Too many entrepreneurs make the same huge mistake as they look to grow…
Rather than focusing on what’s already working for the business, they follow the typical “guru wisdom” and start something NEW, offering a brand new product to serve the lower value clients that weren’t converting.
Here’s the problem:
This approach has you serving two completely distinct and separate markets – a high value client and a low value client. Both have vastly different needs, wants, and problems.
IT’S MUCH EASIER, FASTER, AND MORE EFFICIENT TO GROW YOUR BUSINESS BY GOING AN INCH WIDE AND A MILE DEEP… NOT GOING AN INCH DEEP AND A MILE WIDE.
(Only once you’ve dominated your market, you go wider).
By starting something “new,” entrepreneurs are trying to be the solution for everyone. In doing so, they dilute their message and make it unclear who the product/service is specifically helping.
Let me illustrate with a quiz…
If you walked into a busy subway station trying to get my attention, would you have better luck yelling:
“Hey, man with dirty blonde hair…”
“Hey, man with a goatee…”
Perhaps you’ve been in the situation before – where you’ve been in a noisy and crowded room, then all of the sudden you stop and look around because you thought you heard someone shout your name.
The same thing happens in life…
Your Facebook feed is inundated with sales messages trying to get your attention…
You get on the road and see billboards… Radio ads…
Flip on the boob-tube and see more ads…
Check your inbox. You’ll see dozens of cold emails written by foolhardy marketers, thinking that just because they use your first name and company name, it’s “personalized” and going to get your attention. Right?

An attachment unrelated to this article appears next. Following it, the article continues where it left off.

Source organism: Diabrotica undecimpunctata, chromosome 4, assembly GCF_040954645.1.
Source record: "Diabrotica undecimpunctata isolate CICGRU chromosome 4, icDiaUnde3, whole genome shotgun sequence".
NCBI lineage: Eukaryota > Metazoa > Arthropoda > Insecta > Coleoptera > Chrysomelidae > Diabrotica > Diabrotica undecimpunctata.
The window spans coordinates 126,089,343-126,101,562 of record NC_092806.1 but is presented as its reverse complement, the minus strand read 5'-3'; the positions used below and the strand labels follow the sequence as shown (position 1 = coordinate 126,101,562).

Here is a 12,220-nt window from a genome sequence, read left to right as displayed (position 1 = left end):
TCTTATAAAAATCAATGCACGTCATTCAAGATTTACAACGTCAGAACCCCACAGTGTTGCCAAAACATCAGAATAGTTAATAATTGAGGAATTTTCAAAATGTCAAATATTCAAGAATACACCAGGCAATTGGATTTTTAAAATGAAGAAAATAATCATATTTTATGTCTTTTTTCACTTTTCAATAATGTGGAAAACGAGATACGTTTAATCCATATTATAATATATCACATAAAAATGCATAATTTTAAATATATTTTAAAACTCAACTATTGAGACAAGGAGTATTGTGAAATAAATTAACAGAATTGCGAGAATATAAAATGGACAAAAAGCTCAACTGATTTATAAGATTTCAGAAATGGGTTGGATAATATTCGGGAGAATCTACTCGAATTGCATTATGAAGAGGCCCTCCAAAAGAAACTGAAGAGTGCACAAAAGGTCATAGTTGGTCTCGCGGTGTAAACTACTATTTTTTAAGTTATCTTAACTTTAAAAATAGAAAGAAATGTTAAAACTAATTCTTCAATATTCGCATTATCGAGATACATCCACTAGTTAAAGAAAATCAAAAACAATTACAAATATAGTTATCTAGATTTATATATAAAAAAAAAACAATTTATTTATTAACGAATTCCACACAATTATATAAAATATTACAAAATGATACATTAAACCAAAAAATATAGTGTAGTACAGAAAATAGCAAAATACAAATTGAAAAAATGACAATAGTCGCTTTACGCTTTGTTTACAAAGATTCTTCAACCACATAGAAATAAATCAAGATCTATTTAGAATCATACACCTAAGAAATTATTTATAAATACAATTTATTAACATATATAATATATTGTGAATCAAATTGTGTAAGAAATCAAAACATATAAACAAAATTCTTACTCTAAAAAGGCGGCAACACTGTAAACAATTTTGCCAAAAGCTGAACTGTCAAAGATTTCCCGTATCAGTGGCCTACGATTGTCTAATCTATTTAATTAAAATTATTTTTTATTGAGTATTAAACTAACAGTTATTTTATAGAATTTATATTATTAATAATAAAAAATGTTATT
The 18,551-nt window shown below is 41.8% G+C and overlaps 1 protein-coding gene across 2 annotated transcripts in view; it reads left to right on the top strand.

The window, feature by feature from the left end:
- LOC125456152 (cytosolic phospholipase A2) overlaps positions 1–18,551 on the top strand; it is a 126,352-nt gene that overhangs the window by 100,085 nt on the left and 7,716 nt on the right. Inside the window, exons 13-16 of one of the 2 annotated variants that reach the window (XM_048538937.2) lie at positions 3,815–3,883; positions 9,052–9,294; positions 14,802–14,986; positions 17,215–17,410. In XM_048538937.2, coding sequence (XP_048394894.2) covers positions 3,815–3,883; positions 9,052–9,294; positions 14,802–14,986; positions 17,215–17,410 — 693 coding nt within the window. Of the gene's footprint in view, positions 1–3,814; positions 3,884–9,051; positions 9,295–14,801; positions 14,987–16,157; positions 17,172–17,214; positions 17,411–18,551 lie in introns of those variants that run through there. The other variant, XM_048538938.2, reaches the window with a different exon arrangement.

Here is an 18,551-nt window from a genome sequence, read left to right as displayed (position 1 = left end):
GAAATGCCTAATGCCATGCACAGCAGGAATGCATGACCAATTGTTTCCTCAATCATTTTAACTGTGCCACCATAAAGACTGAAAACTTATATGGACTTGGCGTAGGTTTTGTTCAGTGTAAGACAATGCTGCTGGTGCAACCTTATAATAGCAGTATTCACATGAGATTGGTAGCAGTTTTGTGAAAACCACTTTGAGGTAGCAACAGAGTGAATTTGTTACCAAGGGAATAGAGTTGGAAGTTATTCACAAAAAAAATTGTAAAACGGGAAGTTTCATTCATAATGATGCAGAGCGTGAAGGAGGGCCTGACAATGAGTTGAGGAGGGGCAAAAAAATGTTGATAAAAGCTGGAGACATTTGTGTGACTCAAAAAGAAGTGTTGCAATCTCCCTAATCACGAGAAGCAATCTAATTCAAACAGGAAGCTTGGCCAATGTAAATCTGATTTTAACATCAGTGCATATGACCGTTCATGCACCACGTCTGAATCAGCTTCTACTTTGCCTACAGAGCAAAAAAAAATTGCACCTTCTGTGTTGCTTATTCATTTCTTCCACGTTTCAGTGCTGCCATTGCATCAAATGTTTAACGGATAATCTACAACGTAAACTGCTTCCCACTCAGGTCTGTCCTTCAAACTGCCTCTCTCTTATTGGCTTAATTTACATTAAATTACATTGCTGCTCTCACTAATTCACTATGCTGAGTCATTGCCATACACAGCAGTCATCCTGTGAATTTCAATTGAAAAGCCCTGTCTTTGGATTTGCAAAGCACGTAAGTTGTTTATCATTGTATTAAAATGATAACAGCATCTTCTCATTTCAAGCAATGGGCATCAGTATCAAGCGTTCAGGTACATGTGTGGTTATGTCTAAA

Yet none of this works to get anyone’s attention UNLESS you speak to their unique needs and problems.
I worked with someone who, for the longest time, thought his clients wanted to “get rich.” I told him that it was too vague, and is similar to yelling: “Hey, man!” in a crowded room and expect everyone to turn around.
We fine tuned his message specifically to people that were nearing retirement age, and wanted to supplement their income so they could quit their job. Being more specific, calling out this exact audience and problem, nearly doubled his conversions.
A small shift made an enormous impact.
Think about this:
If you’re running Facebook ads, Google ads, looking for opt-ins on your website or registrants to your webinars, and you’re not getting the amount of leads or sales you want…
It’s likely because:
a) Your offer isn’t appealing enough
b) Your message is falling on deaf ears
If you’re not clear who you are serving, you’re going to continue to get ignored, passed up, and struggle.
^ Read that again.
So, here’s what I want you to do right now…
Take a look at all your buyers and break them down into segments.
Segment 1: The Top 4% Of Your Buyers
Segment 2: The Top 20% Of Your Buyers
Segment 3: The Remaining 75% Of Your Buyers
Once you have these segments, find out what makes Segment 1 unique and different from Segment 2.
Next, what makes Segment 2 unique and different from Segment 3?
The easiest way to do this is by running a survey (I don’t recommend it).